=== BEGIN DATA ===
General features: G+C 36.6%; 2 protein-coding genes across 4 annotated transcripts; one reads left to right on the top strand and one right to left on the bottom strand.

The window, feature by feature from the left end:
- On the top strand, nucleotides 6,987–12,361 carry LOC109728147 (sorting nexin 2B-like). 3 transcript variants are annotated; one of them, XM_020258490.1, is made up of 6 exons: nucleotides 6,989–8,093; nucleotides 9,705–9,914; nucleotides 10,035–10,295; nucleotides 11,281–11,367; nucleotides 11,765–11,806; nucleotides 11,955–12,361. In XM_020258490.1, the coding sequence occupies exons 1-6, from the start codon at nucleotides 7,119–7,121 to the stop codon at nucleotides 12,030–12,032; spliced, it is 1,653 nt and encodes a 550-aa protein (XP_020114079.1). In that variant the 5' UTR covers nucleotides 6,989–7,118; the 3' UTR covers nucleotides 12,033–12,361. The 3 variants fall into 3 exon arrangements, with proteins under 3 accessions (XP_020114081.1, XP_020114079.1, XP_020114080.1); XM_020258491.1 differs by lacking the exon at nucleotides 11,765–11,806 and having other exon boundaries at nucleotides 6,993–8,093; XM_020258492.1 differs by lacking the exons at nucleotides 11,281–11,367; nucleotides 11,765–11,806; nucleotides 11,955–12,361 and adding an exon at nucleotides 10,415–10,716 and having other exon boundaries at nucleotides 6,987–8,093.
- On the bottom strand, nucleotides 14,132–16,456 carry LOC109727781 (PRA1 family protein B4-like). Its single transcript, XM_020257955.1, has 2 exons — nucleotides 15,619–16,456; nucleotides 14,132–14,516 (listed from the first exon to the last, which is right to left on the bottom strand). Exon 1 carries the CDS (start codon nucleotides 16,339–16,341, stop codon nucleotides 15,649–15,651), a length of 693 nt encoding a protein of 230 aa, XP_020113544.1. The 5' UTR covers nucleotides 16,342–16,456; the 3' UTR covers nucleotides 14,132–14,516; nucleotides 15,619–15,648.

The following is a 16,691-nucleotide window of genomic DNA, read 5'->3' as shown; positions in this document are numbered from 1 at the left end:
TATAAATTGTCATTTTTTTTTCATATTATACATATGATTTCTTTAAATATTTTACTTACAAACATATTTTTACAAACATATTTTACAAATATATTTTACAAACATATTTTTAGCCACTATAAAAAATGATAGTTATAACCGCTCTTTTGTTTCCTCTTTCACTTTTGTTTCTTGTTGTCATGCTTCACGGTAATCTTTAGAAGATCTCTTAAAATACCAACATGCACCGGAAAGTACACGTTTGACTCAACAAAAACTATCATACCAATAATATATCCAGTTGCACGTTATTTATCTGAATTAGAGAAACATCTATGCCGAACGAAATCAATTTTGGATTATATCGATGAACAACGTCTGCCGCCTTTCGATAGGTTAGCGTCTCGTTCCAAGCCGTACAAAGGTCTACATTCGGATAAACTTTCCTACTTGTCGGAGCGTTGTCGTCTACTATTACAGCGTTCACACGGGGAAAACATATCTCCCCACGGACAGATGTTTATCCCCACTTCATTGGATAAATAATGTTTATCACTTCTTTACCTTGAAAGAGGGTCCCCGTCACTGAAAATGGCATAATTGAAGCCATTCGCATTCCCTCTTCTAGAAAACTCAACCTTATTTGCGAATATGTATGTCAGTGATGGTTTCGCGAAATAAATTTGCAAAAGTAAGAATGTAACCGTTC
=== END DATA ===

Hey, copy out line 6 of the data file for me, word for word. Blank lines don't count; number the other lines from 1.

TATAAATTGTCATTTTTTTTTCATATTATACATATGATTTCTTTAAATATTTTACTTACAAACATATTTTTACAAACATATTTTACAAATATATTTTACAAACATATTTTTAGCCACTATAAAAAATGATAGTTATAACCGCTCTTTTGTTTCCTCTTTCACTTTTGTTTCTTGTTGTCATGCTTCACGGTAATCTTTAGAAGATCTCTTAAAATACCAACATGCACCGGAAAGTACACGTTTGACTCAACAAAAACTATCATACCAATAATATATCCAGTTGCACGTTATTTATCTGAATTAGAGAAACATCTATGCCGAACGAAATCAATTTTGGATTATATCGATGAACAACGTCTGCCGCCTTTCGATAGGTTAGCGTCTCGTTCCAAGCCGTACAAAGGTCTACATTCGGATAAACTTTCCTACTTGTCGGAGCGTTGTCGTCTACTATTACAGCGTTCACACGGGGAAAACATATCTCCCCACGGACAGATGTTTATCCCCACTTCATTGGATAAATAATGTTTATCACTTCTTTACCTTGAAAGAGGGTCCCCGTCACTGAAAATGGCATAATTGAAGCCATTCGCATTCCCTCTTCTAGAAAACTCAACCTTATTTGCGAATATGTATGTCAGTGATGGTTTCGCGAAATAAATTTGCAAAAGTAAGAATGTAACCGTTC